Farm water fight comes to Central Coast
Central Coast farmers are banding together to oppose what they call a “drastic and extreme” reworking of agricultural water rules.
The Central Coast Regional Water Quality Control Board regulates water in a seven-county swath of the coast that includes San Luis Obispo and Santa Barbara counties, as well as coastal areas farther north. The region produces the bulk of the nation’s lettuce and strawberries, a fruit that brings $344.6 million to Santa Barbara County alone.
In February, the water board unveiled an expansion of existing water rules that could require many Central Coast farmers to clean up or eliminate runoff from their land in as little as two years. Within six years, farmers would have to come up with plans for preventing pesticides and fertilizers from reaching groundwater supplies and restoring streamside habitat to buffer out pollutants.
“It’s the most drastic and extreme regulation directed at agriculture on the Central Coast,” said Richard Quandt, president of the Grower-Shipper Association of Santa Barbara and San Luis Obispo Counties. “You’re looking at disrupting the entire food chain of the United States if they try to impose these standards.”
Quandt is part of a coalition of dozens of agribusinesses and advocacy groups that have put together an alternative proposal they plan to present to the water board in early May.
Environmentalists and the water board’s staff say the rules are needed to clean up pesticide and fertilizer pollution. In the lower Santa Maria River watershed, there are 15 streams. All 15 are listed as polluted by state regulators.
Agricultural chemicals have made groundwater undrinkable without costly treatment, especially in the heavily cultivated Salinas Valley. Two hundred of 700 municipal wells in the region don’t meet drinking water standards, according to Angela Schroeter, the program manger for the new rules. The situation is potentially worse in private wells, which are shallower and catch more runoff.
“It is estimated there are 12,000 private wells in Monterey County,” Schroeter said in an e-mail. “The safety of the drinking water from those wells is unknown and not regulated.”
Right now, water is tested at 50 sites around the seven-county district and overseen by a nonprofit group. The new water board rules would require individual farms to test their water and report to the board.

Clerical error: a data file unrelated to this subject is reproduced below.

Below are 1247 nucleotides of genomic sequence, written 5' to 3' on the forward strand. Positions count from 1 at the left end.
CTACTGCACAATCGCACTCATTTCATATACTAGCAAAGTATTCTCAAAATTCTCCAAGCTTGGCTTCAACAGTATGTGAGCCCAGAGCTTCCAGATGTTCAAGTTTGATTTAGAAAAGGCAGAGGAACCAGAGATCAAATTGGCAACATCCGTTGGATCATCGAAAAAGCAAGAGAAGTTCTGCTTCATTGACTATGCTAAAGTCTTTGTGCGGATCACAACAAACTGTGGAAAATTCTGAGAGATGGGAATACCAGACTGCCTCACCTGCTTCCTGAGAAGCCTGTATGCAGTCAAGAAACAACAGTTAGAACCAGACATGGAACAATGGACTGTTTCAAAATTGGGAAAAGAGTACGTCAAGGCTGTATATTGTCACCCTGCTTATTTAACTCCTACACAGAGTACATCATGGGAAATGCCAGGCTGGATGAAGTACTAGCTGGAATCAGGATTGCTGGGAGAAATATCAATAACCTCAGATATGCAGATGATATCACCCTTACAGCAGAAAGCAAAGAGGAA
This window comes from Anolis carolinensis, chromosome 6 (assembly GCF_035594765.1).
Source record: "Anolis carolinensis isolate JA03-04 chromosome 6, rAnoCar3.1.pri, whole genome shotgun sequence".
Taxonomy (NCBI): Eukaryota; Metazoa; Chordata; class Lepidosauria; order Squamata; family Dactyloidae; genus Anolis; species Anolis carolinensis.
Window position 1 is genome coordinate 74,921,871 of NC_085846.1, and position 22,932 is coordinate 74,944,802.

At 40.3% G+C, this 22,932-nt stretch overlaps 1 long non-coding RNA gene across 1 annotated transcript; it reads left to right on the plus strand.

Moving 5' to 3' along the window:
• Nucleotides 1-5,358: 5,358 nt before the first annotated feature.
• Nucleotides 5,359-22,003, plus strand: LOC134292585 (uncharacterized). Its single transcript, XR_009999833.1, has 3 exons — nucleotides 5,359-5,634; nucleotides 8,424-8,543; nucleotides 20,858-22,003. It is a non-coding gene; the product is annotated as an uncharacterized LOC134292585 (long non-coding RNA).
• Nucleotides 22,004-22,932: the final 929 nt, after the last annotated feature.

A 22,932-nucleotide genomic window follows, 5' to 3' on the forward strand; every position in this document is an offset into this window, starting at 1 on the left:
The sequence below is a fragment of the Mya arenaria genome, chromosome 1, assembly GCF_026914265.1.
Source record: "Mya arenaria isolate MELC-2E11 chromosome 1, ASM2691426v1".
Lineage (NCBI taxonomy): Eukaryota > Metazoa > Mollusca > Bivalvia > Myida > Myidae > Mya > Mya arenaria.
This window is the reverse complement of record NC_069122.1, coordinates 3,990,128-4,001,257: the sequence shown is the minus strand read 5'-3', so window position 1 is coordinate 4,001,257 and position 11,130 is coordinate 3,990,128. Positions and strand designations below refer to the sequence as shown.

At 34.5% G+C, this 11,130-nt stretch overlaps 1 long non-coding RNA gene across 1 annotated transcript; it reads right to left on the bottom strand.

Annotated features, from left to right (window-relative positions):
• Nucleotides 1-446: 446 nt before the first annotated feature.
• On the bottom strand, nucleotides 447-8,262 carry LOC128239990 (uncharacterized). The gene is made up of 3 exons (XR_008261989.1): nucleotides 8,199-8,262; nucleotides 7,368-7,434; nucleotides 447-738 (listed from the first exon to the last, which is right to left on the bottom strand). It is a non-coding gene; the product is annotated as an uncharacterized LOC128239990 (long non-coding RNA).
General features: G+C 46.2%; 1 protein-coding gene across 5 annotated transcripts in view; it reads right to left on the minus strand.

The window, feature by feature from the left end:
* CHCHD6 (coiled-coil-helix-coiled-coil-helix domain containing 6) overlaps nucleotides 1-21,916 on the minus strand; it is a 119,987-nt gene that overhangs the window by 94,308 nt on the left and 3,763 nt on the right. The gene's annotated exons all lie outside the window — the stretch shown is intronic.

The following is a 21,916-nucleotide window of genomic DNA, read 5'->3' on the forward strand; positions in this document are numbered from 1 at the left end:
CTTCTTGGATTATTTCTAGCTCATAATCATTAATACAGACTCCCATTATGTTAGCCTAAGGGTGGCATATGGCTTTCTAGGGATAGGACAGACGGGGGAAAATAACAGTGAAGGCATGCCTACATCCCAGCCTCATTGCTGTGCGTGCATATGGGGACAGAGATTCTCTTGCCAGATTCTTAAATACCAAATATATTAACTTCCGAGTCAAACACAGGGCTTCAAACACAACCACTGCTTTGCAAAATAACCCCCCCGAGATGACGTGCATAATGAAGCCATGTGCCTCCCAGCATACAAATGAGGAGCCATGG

The farmers say that would impose costs out of proportion with any gains in water quality and want a collective measuring system like the one already in place.
“You can only pile so much weight on a guy’s back before he falls down,” said Kevin Merrill, president of the Santa Barbara County Farm Bureau. “That’s what’s going to happen here.”
Nathan Alley, a staff attorney with the Santa Barbara-based Environmental Defense Center, said the mandate for individual testing would let clean farmers off the hook faster.
“The more that people can demonstrate that their own practices at their own farms are not contributing to water quality problems, the less of a burden there will be on them,” Alley said. “That really should be an exercise in gathering data you already have or you should want to know.”
Under the proposed water board rules, using some chemicals on crops three days before or after rainstorms would become illegal. Restrictions on pesticides and fertilizers within 1,000 feet of streams would come into play.
“One thousand feet is three football fields. You lose a lot of ground,” Merrill said. “What this is, is a taking of property. We didn’t think they had the power to do that.”
Farmer advocates also worry the rules will conflict with food safety practices dictated by big grocery chain buyers. The regulations would require vegetated habitat around fields that touch streams.
Quandt said buffer zones can attract wildlife, which brings with it the risk of fecal contaminants, thought to be the source of bacteria during a 2006 E-coli scare traced to fresh spinach.
“They tell you, ‘We’re not going to buy lettuce from this field unless you get rid of this habitat,’ ” Quandt said. “The growers are really in a tough situation.”
The farmers plan to submit a counter proposal to the water board on May 12 in San Luis Obispo. It aims to leave pesticide harm to aquatic animals to state and federal regulators, leave most groundwater to county regulators and let farms tailor water testing more narrowly.
The farmers’ proposal also contains saber rattling that could presage a legal challenge to the water board. Because farmers can’t control what flows downstream onto their land, their proposal argues that requiring them to bear the costs of dealing with a neighbor’s water without compensation violates their property rights. “[T]he concept is not only a taking of property but clearly inequitable and discriminatory in its potential enforcement,” the proposal says.
Farm advocates and environmentalists will have a chance to speak up before the rules are made final. The hearing is May 12, and the time and date will be announced on the water board’s Web site at www.waterboards.ca.gov/centralcoast/.